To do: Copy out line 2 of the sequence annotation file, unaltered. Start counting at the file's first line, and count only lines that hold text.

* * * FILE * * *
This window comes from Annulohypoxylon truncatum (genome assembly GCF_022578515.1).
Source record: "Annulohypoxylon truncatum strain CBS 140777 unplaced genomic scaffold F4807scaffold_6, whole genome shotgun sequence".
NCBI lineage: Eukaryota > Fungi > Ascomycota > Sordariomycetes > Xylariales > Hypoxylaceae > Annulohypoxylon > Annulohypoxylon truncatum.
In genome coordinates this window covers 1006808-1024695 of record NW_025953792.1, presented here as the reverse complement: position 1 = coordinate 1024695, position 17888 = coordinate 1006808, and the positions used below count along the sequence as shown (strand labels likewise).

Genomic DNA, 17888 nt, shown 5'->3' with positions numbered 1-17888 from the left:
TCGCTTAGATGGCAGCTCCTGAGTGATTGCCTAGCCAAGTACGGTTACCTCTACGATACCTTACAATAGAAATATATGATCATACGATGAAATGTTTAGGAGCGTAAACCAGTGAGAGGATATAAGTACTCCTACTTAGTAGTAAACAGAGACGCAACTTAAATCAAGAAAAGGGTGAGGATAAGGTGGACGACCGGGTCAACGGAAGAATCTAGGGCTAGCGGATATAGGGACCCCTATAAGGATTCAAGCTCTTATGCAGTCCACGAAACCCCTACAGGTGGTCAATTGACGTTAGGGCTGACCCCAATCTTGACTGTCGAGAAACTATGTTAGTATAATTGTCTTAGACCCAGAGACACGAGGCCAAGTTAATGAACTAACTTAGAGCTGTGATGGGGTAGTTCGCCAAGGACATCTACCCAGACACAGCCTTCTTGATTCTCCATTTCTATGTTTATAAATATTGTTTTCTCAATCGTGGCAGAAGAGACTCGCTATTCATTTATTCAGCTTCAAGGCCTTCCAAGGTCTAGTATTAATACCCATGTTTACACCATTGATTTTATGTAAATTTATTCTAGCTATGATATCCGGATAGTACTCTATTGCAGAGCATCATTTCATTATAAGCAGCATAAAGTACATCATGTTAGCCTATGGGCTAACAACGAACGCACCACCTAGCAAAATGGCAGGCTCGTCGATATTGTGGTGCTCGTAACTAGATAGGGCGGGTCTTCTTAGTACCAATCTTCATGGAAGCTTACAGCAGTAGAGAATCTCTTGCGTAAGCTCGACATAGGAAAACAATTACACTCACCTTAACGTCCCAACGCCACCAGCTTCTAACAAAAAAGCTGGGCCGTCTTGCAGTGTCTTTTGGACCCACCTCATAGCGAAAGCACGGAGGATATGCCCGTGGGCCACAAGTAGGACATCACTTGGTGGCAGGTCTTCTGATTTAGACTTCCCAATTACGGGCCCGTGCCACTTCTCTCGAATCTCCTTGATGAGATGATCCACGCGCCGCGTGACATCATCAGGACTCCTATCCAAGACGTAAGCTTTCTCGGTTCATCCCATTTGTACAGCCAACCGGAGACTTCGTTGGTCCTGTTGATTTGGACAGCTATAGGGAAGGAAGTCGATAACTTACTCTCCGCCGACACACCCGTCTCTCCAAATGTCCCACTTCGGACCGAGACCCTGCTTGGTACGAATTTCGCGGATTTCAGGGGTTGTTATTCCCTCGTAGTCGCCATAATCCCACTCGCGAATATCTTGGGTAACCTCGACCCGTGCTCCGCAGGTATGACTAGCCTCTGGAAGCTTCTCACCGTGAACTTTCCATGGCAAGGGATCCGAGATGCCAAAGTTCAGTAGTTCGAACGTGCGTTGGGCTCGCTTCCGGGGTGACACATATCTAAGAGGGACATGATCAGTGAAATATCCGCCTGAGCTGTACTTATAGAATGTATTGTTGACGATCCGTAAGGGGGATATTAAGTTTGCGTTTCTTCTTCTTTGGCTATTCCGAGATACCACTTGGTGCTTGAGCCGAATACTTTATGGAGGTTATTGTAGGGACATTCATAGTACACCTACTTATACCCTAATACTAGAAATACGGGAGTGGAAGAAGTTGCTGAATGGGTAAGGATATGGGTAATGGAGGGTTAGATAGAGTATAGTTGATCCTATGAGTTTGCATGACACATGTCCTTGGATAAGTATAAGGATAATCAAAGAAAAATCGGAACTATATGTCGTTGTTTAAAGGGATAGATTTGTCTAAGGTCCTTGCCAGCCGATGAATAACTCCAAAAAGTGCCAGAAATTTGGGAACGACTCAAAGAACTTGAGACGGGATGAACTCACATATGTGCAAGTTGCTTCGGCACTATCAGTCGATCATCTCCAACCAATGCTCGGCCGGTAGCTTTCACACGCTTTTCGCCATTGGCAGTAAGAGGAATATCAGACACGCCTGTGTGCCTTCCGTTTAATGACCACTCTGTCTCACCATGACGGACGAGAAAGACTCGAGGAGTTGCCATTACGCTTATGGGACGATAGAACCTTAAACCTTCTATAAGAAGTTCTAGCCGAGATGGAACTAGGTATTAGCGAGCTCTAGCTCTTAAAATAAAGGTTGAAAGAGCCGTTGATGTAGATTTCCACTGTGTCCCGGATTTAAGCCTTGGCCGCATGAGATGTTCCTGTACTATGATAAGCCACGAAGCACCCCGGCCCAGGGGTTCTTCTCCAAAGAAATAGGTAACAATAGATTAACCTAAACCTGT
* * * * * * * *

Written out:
Source record: "Annulohypoxylon truncatum strain CBS 140777 unplaced genomic scaffold F4807scaffold_6, whole genome shotgun sequence".